Internship Spotlight: James Carpenter

(Photo courtesy of James Carpenter)

By Miguel Mendez Perulles
Stillman News Writer

I had the privilege of interviewing James Carpenter, a senior in the Stillman School of Business who interned with Deloitte this past summer. His internship was indeed one of a kind, being held remotely during the pandemic. Despite that, he spoke positively about his internship and sees a bright future for himself at Deloitte in the audit practice. James held Deloitte’s company culture and emphasis on teaching its interns in high regard. He spoke about how Deloitte is considerate of their employees and how even though they are expected to work long hours, the company understands that there is more to life than work. His internship was mainly focused on education and beginning to understand the company culture and work-life balance a full-time job would entail. In speaking to James, he drove an emphasis on being open-minded throughout college. He mentioned that people could sometimes be naïve enough to forget that life is not a straight path. Even for him, during our interview, he described that although he had been an accounting major throughout his time at Seton Hall, he saw himself working as an accountant in the private sector, ideally for a pharmaceutical company in New Jersey. Soon he will be a public accountant at Deloitte in Philadelphia.

As we all know, obtaining an internship at any one of the big four is no easy feat. It is an understatement when I say that James had to work hard to get to where he is. As a member of the Leadership Institute and president of Alpha Phi Omega, he is heavily involved in the university. When I interviewed James, he kept on mentioning the mentors that helped him through his professional career. What caught my attention specifically was how all the ones he mentioned during the interview were alumni from the Leadership Institute. Even his student mentor ended up working for KPMG. One of the main reasons why James chose to work at Deloitte was because of a sense of familiarity with one of his mentors working at Deloitte in audit. It is clear how the alumni from the Leadership Institute molded James. He mentioned that one of the best things he got out of being a member of the Leadership Institute was to have someone you can trust there to support you, be it in the form of mentors or peers. Learning to ask questions and learning how to work with a team at the Leadership Institute are invaluable skills that helped James perform during his internship at Deloitte. Last year James attended an on-campus interview for Deloitte, where he applied for the “Deloitte University Leadership Center” in Westlake, Texas. After which he was one step closer to obtaining his internship at Deloitte.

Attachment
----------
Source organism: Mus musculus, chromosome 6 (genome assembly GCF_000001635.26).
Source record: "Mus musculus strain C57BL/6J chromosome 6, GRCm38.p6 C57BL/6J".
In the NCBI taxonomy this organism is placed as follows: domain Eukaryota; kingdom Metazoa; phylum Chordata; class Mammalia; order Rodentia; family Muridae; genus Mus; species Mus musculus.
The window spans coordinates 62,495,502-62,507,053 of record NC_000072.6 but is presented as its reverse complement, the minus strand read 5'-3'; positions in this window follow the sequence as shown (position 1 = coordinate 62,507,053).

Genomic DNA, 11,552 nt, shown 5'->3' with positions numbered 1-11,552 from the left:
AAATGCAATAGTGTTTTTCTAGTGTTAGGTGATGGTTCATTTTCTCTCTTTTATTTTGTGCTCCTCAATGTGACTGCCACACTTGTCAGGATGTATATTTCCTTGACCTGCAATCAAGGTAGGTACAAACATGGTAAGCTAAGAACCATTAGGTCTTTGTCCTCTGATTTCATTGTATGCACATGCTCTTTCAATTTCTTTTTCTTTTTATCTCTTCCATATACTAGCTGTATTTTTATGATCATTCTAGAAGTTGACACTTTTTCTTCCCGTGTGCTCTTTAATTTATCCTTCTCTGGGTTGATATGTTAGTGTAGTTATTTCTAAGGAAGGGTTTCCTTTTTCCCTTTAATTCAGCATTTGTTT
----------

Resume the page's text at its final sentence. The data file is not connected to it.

James’s internship at Deloitte was remote, as the COVID-19 pandemic continues. His internship was mostly focused on learning about the audit practice at Deloitte, which involved changing his mindset to begin thinking like a Big Four auditor. As the internship progressed, James soon realized that it seemed like almost everyone was going through the same struggles regarding the pandemic and having their internship being restricted to remote. As he described it, Deloitte was understanding about the circumstances their interns were facing and adjusted as best they could. James attested to the accountability that was expected from every Deloitte intern to attend meetings, be participative, and take assessments afterward. During his internship, James worked on a case study that required him to utilize all the concepts he learned over the summer.

James puts a big emphasis on being open-minded. When he came into college as a freshman, he did not think that he would have worked for one of the Big Four accounting firms. Even debating it throughout his college career receiving advice from his mentors, not only does he says he is happy with his decision of working for Deloitte, but he also shows it with a grin on his face every time I asked him about Deloitte. Also interning for Novartis as an accountant in the private sector, James has experience in both the private and public sectors of accounting. He remains sure about his decision to go into the public sector, and James sees a bright future for himself at Deloitte and plans to obtain his CPA certificate in the fall of 2021. As college students, many of us struggle with being open-minded about different career paths and opportunities, thinking it is bad to not know exactly what we want to do when we graduate or know exactly whom we want to work for. James’s story shows his level of maturity in approaching these issues. I believe that we can all benefit from following in some of his footsteps throughout our college careers.

 

Contact Miguel at miguel.mendezperulles@student.shu.edu

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